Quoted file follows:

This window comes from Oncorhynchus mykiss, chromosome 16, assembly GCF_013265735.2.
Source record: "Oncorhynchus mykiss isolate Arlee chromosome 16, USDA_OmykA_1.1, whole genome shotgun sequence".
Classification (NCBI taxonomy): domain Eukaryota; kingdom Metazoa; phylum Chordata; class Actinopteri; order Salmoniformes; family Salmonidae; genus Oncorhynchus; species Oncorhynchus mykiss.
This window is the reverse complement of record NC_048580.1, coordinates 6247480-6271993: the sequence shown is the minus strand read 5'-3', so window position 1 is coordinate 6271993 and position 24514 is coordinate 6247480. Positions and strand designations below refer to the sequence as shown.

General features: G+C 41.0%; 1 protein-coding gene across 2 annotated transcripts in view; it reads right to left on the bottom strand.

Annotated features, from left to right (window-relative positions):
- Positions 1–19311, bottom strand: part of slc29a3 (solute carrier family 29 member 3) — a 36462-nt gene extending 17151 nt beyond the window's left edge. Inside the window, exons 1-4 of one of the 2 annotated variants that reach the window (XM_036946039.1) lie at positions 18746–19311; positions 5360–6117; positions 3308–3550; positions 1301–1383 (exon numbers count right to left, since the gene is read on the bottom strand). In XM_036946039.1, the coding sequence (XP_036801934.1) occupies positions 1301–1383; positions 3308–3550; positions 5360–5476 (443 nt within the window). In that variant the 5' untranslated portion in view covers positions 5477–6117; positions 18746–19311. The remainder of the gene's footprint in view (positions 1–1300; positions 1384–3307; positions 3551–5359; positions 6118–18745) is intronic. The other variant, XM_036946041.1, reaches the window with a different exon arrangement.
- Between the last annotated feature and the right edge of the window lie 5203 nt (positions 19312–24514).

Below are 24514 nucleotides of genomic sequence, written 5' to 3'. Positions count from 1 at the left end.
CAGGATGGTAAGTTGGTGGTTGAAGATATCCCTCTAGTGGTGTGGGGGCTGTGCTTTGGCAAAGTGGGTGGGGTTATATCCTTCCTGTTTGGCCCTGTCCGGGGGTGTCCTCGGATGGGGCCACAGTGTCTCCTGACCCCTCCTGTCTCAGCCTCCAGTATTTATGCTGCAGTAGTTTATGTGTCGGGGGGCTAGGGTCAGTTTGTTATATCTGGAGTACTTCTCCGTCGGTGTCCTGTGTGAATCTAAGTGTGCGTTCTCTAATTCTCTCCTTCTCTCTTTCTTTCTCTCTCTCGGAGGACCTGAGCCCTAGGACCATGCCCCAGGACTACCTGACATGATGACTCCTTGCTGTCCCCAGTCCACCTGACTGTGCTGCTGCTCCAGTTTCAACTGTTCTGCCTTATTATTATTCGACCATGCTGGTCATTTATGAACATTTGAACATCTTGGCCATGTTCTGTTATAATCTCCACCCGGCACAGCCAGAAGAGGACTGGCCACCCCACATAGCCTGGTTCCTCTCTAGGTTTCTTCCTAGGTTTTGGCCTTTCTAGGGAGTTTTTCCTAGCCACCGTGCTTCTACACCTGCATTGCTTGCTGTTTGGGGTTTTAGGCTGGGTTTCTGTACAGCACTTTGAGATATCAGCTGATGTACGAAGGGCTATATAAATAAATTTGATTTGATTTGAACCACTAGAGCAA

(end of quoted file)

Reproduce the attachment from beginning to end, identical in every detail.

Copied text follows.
This window comes from Oncorhynchus mykiss, chromosome 16, assembly GCF_013265735.2.
Source record: "Oncorhynchus mykiss isolate Arlee chromosome 16, USDA_OmykA_1.1, whole genome shotgun sequence".
Classification (NCBI taxonomy): domain Eukaryota; kingdom Metazoa; phylum Chordata; class Actinopteri; order Salmoniformes; family Salmonidae; genus Oncorhynchus; species Oncorhynchus mykiss.
This window is the reverse complement of record NC_048580.1, coordinates 6247480-6271993: the sequence shown is the minus strand read 5'-3', so window position 1 is coordinate 6271993 and position 24514 is coordinate 6247480. Positions and strand designations below refer to the sequence as shown.

General features: G+C 41.0%; 1 protein-coding gene across 2 annotated transcripts in view; it reads right to left on the bottom strand.

Annotated features, from left to right (window-relative positions):
- Positions 1–19311, bottom strand: part of slc29a3 (solute carrier family 29 member 3) — a 36462-nt gene extending 17151 nt beyond the window's left edge. Inside the window, exons 1-4 of one of the 2 annotated variants that reach the window (XM_036946039.1) lie at positions 18746–19311; positions 5360–6117; positions 3308–3550; positions 1301–1383 (exon numbers count right to left, since the gene is read on the bottom strand). In XM_036946039.1, the coding sequence (XP_036801934.1) occupies positions 1301–1383; positions 3308–3550; positions 5360–5476 (443 nt within the window). In that variant the 5' untranslated portion in view covers positions 5477–6117; positions 18746–19311. The remainder of the gene's footprint in view (positions 1–1300; positions 1384–3307; positions 3551–5359; positions 6118–18745) is intronic. The other variant, XM_036946041.1, reaches the window with a different exon arrangement.
- Between the last annotated feature and the right edge of the window lie 5203 nt (positions 19312–24514).

Below are 24514 nucleotides of genomic sequence, written 5' to 3'. Positions count from 1 at the left end.
CAGGATGGTAAGTTGGTGGTTGAAGATATCCCTCTAGTGGTGTGGGGGCTGTGCTTTGGCAAAGTGGGTGGGGTTATATCCTTCCTGTTTGGCCCTGTCCGGGGGTGTCCTCGGATGGGGCCACAGTGTCTCCTGACCCCTCCTGTCTCAGCCTCCAGTATTTATGCTGCAGTAGTTTATGTGTCGGGGGGCTAGGGTCAGTTTGTTATATCTGGAGTACTTCTCCGTCGGTGTCCTGTGTGAATCTAAGTGTGCGTTCTCTAATTCTCTCCTTCTCTCTTTCTTTCTCTCTCTCGGAGGACCTGAGCCCTAGGACCATGCCCCAGGACTACCTGACATGATGACTCCTTGCTGTCCCCAGTCCACCTGACTGTGCTGCTGCTCCAGTTTCAACTGTTCTGCCTTATTATTATTCGACCATGCTGGTCATTTATGAACATTTGAACATCTTGGCCATGTTCTGTTATAATCTCCACCCGGCACAGCCAGAAGAGGACTGGCCACCCCACATAGCCTGGTTCCTCTCTAGGTTTCTTCCTAGGTTTTGGCCTTTCTAGGGAGTTTTTCCTAGCCACCGTGCTTCTACACCTGCATTGCTTGCTGTTTGGGGTTTTAGGCTGGGTTTCTGTACAGCACTTTGAGATATCAGCTGATGTACGAAGGGCTATATAAATAAATTTGATTTGATTTGAACCACTAGAGCAA